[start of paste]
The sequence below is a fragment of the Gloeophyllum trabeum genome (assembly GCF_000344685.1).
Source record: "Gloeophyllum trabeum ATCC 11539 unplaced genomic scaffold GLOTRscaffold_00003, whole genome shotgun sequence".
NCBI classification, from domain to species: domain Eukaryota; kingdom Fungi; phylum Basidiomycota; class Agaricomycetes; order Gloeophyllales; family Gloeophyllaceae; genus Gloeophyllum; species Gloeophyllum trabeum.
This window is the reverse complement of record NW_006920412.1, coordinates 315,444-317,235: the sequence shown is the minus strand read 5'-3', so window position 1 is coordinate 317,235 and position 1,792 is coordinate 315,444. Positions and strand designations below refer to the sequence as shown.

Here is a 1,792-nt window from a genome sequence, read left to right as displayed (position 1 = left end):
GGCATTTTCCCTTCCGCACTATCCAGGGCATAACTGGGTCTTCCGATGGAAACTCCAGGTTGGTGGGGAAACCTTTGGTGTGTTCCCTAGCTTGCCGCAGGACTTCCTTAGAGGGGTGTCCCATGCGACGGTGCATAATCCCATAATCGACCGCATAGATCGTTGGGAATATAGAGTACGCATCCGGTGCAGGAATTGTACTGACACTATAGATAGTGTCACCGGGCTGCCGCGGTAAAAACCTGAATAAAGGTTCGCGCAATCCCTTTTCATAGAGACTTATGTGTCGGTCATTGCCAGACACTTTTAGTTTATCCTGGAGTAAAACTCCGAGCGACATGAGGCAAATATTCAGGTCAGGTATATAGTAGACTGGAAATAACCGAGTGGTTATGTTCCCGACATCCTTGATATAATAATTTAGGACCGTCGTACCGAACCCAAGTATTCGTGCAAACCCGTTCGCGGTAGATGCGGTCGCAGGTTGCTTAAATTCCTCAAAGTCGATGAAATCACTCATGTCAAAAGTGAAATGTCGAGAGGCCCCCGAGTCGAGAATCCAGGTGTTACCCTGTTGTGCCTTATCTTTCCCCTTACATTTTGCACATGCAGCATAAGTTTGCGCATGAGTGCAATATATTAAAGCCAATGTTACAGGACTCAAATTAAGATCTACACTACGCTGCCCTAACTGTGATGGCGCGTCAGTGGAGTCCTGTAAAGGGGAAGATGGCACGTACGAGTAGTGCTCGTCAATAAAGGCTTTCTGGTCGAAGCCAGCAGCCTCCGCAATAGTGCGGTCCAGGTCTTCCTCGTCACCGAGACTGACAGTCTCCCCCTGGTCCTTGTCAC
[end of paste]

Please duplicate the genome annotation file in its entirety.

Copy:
The sequence below is a fragment of the Gloeophyllum trabeum genome (assembly GCF_000344685.1).
Source record: "Gloeophyllum trabeum ATCC 11539 unplaced genomic scaffold GLOTRscaffold_00003, whole genome shotgun sequence".
NCBI classification, from domain to species: domain Eukaryota; kingdom Fungi; phylum Basidiomycota; class Agaricomycetes; order Gloeophyllales; family Gloeophyllaceae; genus Gloeophyllum; species Gloeophyllum trabeum.
This window is the reverse complement of record NW_006920412.1, coordinates 315,444-317,235: the sequence shown is the minus strand read 5'-3', so window position 1 is coordinate 317,235 and position 1,792 is coordinate 315,444. Positions and strand designations below refer to the sequence as shown.

Here is a 1,792-nt window from a genome sequence, read left to right as displayed (position 1 = left end):
GGCATTTTCCCTTCCGCACTATCCAGGGCATAACTGGGTCTTCCGATGGAAACTCCAGGTTGGTGGGGAAACCTTTGGTGTGTTCCCTAGCTTGCCGCAGGACTTCCTTAGAGGGGTGTCCCATGCGACGGTGCATAATCCCATAATCGACCGCATAGATCGTTGGGAATATAGAGTACGCATCCGGTGCAGGAATTGTACTGACACTATAGATAGTGTCACCGGGCTGCCGCGGTAAAAACCTGAATAAAGGTTCGCGCAATCCCTTTTCATAGAGACTTATGTGTCGGTCATTGCCAGACACTTTTAGTTTATCCTGGAGTAAAACTCCGAGCGACATGAGGCAAATATTCAGGTCAGGTATATAGTAGACTGGAAATAACCGAGTGGTTATGTTCCCGACATCCTTGATATAATAATTTAGGACCGTCGTACCGAACCCAAGTATTCGTGCAAACCCGTTCGCGGTAGATGCGGTCGCAGGTTGCTTAAATTCCTCAAAGTCGATGAAATCACTCATGTCAAAAGTGAAATGTCGAGAGGCCCCCGAGTCGAGAATCCAGGTGTTACCCTGTTGTGCCTTATCTTTCCCCTTACATTTTGCACATGCAGCATAAGTTTGCGCATGAGTGCAATATATTAAAGCCAATGTTACAGGACTCAAATTAAGATCTACACTACGCTGCCCTAACTGTGATGGCGCGTCAGTGGAGTCCTGTAAAGGGGAAGATGGCACGTACGAGTAGTGCTCGTCAATAAAGGCTTTCTGGTCGAAGCCAGCAGCCTCCGCAATAGTGCGGTCCAGGTCTTCCTCGTCACCGAGACTGACAGTCTCCCCCTGGTCCTTGTCAC